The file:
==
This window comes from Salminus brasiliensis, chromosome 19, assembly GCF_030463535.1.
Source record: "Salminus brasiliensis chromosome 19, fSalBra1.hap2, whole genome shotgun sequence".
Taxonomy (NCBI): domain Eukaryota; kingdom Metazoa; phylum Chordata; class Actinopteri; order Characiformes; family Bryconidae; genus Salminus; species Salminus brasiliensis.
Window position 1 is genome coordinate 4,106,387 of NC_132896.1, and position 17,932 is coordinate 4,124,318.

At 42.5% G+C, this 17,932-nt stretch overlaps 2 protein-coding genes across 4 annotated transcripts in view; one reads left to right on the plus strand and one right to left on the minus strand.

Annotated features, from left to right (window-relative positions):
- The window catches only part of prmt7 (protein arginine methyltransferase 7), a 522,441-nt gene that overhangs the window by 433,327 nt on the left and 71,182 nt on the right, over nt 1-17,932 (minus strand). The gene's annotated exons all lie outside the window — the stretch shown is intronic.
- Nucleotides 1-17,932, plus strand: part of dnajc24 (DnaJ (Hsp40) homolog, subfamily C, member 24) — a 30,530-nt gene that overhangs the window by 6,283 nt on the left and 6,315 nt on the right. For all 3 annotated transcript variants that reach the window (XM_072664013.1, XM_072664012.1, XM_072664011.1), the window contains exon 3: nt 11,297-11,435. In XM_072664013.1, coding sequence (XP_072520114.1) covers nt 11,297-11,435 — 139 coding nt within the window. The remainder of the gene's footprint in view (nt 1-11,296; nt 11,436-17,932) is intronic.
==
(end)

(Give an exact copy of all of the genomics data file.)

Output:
This window comes from Salminus brasiliensis, chromosome 19, assembly GCF_030463535.1.
Source record: "Salminus brasiliensis chromosome 19, fSalBra1.hap2, whole genome shotgun sequence".
Taxonomy (NCBI): domain Eukaryota; kingdom Metazoa; phylum Chordata; class Actinopteri; order Characiformes; family Bryconidae; genus Salminus; species Salminus brasiliensis.
Window position 1 is genome coordinate 4,106,387 of NC_132896.1, and position 17,932 is coordinate 4,124,318.

At 42.5% G+C, this 17,932-nt stretch overlaps 2 protein-coding genes across 4 annotated transcripts in view; one reads left to right on the plus strand and one right to left on the minus strand.

Annotated features, from left to right (window-relative positions):
- The window catches only part of prmt7 (protein arginine methyltransferase 7), a 522,441-nt gene that overhangs the window by 433,327 nt on the left and 71,182 nt on the right, over nt 1-17,932 (minus strand). The gene's annotated exons all lie outside the window — the stretch shown is intronic.
- Nucleotides 1-17,932, plus strand: part of dnajc24 (DnaJ (Hsp40) homolog, subfamily C, member 24) — a 30,530-nt gene that overhangs the window by 6,283 nt on the left and 6,315 nt on the right. For all 3 annotated transcript variants that reach the window (XM_072664013.1, XM_072664012.1, XM_072664011.1), the window contains exon 3: nt 11,297-11,435. In XM_072664013.1, coding sequence (XP_072520114.1) covers nt 11,297-11,435 — 139 coding nt within the window. The remainder of the gene's footprint in view (nt 1-11,296; nt 11,436-17,932) is intronic.